After embedding the watermark we applied seven differ- Since we incorporate digital signature and time stamping
ent attacks and recovered watermarks which were visually technique the algorithm is also robust against counterfeit
recognizable. We attacked the watermarked image with the attacks.
following attacks Cropping, Gamma Correction, JPEG The inputs required for the extraction algorithms are not
Compression, JPEG2000, Resizing, Rotation (90, 180 de- many. We only require the quantization table and the secret
grees), Salt and Pepper. The results are shown in Table 4. seed for permuting the watermark. If the quantization table
is not available we can still manage if we have the quantiza-
Attacks HL LH HH tion step size and its range. If the range is not available we
JPEG 2000 can use identify the range from the watermarked image but
this results in reduced quality of the extracted watermark. If
the quantization table is not available the extracted water-
mark is again of a lower quality as shown in Table 4. Here
we constructed the quantization table based on the water-
marked image by gathering the range and using the quanti-
zation step size.
Our algorithm achieves good results by using smaller
Gamma block size. We use a block size of 8x8 to quantize the coef-
Correction ficients; however the scheme proposed by Meerwald 
used block size of 16x16 coefficients or 256 coefficients. At
Cropping the same time our algorithm offers more robustness to at-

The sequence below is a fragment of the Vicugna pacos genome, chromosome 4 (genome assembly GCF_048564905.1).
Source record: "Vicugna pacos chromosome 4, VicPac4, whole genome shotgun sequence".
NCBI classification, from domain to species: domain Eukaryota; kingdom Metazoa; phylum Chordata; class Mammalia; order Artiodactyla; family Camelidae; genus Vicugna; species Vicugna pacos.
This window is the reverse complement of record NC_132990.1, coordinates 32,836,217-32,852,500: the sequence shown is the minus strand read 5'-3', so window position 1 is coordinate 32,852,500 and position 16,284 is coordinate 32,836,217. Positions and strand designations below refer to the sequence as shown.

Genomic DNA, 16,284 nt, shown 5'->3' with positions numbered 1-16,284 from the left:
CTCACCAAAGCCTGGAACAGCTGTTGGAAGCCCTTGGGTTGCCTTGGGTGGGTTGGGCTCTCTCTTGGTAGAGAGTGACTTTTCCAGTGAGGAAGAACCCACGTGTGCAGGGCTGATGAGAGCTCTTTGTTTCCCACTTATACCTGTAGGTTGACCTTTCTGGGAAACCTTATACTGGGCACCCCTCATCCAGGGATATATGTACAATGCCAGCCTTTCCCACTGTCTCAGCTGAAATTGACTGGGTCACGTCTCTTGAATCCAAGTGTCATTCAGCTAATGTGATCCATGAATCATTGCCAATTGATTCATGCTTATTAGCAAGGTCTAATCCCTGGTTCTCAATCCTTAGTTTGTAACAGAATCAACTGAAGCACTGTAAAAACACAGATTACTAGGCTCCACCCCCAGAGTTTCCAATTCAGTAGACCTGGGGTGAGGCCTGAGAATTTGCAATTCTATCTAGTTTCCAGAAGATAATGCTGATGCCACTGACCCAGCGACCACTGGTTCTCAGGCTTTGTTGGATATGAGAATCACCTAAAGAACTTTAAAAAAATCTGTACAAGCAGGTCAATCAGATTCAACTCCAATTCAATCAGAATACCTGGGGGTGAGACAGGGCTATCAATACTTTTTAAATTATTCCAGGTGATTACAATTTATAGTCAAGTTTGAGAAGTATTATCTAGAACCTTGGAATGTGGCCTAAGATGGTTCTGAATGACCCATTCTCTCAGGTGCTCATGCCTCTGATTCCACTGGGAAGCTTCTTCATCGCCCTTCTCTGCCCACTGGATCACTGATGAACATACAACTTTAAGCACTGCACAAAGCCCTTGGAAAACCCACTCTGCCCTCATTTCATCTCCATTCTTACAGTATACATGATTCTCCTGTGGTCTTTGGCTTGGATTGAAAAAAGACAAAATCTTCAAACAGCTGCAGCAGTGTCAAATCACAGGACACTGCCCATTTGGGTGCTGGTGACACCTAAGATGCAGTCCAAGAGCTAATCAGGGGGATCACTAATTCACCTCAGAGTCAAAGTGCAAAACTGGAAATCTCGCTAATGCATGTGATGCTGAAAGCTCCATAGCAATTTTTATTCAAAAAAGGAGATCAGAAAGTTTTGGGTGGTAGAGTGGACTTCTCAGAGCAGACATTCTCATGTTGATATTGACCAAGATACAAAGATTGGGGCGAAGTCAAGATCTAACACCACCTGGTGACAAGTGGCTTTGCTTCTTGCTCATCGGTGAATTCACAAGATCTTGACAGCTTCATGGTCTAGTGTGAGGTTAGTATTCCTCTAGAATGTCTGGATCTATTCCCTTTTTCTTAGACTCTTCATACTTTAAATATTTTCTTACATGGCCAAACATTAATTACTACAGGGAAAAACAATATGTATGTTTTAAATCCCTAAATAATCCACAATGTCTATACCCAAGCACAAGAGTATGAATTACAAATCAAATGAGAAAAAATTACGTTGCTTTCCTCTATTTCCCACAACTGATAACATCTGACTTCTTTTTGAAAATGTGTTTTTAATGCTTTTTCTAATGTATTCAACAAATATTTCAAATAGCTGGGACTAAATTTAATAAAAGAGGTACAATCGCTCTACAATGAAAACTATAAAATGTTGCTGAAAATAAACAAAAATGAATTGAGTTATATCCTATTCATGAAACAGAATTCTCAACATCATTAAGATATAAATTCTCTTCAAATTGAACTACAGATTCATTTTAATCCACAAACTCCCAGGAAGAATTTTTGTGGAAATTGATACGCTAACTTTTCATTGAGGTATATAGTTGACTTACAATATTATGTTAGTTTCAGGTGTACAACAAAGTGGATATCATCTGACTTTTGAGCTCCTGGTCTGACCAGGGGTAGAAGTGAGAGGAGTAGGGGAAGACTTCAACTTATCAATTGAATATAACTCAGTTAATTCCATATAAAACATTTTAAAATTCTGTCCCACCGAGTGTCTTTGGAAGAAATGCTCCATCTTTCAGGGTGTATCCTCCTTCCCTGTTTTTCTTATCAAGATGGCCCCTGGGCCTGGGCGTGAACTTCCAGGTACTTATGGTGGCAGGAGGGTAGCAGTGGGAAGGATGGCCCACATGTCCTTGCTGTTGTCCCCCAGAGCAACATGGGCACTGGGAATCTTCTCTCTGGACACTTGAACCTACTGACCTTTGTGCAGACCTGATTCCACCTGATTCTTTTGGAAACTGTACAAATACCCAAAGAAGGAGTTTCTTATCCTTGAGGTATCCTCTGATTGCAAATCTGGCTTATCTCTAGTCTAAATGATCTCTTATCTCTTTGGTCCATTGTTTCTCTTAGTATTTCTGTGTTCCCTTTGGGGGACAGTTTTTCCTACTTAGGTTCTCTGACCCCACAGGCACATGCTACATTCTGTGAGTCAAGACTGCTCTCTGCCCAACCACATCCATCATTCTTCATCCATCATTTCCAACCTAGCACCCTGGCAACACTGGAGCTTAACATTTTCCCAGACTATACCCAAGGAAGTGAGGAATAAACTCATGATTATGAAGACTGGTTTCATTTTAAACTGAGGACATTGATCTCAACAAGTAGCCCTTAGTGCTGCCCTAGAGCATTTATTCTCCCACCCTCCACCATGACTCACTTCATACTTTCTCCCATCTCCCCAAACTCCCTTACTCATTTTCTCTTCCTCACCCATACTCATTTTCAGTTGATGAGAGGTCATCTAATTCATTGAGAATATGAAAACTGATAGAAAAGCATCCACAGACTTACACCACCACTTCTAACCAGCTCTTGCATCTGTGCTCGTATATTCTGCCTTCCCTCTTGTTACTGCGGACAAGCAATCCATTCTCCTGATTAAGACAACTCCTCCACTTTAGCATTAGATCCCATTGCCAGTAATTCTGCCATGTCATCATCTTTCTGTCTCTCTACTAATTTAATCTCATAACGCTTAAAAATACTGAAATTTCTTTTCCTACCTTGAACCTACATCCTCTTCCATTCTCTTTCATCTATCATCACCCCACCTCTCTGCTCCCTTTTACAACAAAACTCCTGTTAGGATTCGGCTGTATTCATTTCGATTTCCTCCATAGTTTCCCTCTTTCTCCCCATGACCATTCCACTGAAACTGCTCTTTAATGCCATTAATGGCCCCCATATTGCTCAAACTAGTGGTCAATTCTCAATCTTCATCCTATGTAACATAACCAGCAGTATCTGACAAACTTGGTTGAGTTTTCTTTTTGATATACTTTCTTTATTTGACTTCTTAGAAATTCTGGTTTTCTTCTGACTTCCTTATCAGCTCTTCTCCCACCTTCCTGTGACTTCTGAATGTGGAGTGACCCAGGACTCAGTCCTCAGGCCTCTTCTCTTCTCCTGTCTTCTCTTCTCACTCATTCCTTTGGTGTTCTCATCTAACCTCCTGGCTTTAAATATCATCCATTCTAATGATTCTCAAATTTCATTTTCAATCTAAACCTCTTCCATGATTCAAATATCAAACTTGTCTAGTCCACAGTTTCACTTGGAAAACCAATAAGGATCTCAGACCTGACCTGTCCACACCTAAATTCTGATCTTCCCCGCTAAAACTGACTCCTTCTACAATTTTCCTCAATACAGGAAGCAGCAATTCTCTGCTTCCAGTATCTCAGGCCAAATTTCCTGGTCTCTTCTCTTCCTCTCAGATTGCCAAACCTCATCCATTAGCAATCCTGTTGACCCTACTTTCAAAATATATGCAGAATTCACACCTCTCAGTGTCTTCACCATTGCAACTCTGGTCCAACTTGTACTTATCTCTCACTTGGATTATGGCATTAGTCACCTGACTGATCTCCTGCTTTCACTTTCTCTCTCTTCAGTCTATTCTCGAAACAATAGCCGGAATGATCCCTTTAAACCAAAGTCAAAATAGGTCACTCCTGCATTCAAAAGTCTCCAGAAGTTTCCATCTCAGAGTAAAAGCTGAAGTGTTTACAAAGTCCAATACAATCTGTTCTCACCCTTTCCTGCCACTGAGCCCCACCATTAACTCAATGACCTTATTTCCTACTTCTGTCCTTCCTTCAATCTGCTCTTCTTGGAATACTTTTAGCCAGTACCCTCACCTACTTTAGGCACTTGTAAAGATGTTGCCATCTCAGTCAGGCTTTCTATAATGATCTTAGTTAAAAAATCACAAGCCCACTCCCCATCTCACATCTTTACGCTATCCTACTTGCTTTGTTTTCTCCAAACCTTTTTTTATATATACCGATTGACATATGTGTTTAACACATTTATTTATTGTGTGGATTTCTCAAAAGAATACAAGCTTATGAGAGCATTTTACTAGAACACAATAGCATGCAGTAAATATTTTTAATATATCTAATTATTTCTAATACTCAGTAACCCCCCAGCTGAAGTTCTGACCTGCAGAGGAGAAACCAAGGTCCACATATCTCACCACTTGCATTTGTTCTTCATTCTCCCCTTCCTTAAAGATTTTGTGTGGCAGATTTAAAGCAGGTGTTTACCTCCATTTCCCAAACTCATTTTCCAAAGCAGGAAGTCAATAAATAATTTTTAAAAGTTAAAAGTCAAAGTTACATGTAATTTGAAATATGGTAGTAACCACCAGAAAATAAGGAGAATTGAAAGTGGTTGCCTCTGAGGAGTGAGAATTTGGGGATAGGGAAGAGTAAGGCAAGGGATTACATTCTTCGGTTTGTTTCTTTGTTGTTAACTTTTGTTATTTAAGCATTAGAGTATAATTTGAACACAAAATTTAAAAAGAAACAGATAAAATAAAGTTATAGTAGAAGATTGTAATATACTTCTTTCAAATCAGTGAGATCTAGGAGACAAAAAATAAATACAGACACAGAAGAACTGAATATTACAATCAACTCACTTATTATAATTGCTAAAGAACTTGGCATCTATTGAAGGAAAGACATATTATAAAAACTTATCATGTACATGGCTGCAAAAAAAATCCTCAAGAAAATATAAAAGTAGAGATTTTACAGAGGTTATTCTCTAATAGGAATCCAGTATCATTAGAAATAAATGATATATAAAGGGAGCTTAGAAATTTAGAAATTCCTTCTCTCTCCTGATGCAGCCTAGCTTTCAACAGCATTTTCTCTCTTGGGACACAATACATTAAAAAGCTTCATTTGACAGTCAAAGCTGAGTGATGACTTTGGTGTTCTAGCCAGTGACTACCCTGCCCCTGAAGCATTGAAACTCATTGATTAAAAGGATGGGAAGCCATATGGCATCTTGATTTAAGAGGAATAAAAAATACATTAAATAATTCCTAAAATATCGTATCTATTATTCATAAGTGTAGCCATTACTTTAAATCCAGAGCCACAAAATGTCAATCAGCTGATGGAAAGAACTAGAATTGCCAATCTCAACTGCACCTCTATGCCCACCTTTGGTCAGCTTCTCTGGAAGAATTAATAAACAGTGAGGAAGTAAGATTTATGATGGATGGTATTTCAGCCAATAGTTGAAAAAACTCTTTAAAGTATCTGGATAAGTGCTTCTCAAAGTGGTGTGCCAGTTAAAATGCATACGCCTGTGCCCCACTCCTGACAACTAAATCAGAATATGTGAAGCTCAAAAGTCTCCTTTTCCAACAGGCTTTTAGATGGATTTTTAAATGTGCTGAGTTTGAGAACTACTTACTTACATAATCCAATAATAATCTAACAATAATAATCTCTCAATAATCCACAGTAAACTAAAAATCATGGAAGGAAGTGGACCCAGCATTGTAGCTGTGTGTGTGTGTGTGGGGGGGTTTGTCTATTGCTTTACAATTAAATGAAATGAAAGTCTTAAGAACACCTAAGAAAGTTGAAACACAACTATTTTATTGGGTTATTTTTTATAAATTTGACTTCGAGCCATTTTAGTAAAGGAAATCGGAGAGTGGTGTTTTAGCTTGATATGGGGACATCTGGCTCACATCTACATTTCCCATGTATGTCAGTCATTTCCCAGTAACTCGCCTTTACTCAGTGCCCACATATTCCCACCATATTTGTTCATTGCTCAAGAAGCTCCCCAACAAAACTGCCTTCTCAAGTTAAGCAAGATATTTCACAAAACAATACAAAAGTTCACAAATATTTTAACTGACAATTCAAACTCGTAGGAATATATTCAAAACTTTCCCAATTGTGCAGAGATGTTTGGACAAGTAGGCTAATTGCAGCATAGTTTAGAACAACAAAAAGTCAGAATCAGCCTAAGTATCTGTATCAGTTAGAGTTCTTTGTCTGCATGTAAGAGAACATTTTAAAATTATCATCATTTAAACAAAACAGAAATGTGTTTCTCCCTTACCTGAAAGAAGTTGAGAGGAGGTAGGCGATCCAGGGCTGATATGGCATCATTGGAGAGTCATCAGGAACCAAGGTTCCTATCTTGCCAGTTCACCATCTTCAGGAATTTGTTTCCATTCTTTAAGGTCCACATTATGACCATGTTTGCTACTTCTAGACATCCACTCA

tacks compared to the previously published schemes which
are listed in Table 2.
Resizing Using this algorithm grey scale image could also be em-
bedded as a watermark. We could just consider greyscale
image as a set of multiple binary images. The most signifi-
Rotation 90 cant bits planes of the grey scale image could be embedded in
this manner. A grey scale watermark has a greater prob-
ability of survival because it preserves the contextual rela-
Rotation 180 tionship.
Pepper In this paper we presented a quantization based
watermarking algorithm where we used an binary logo as a
Table 4: Attack Characterization watermark. We embedded the logo in HH, HL and LH
sub-bands of the first level wavelet decomposition. The
B. Discussion and Analysis proposed algorithm is shown to be robust against the
following attacks Cropping, Gamma Correction, JPEG
The proposed algorithm is shown to be robust against Compression, JPEG2000, Resizing, Rotation (90, 180
seven major attacks. degrees), Salt and Pepper.
Robustness against gamma correction attack is one of the
main features of this algorithm. Although distortions exist
the watermark is still visible.
The algorithm also showed robustness against geometric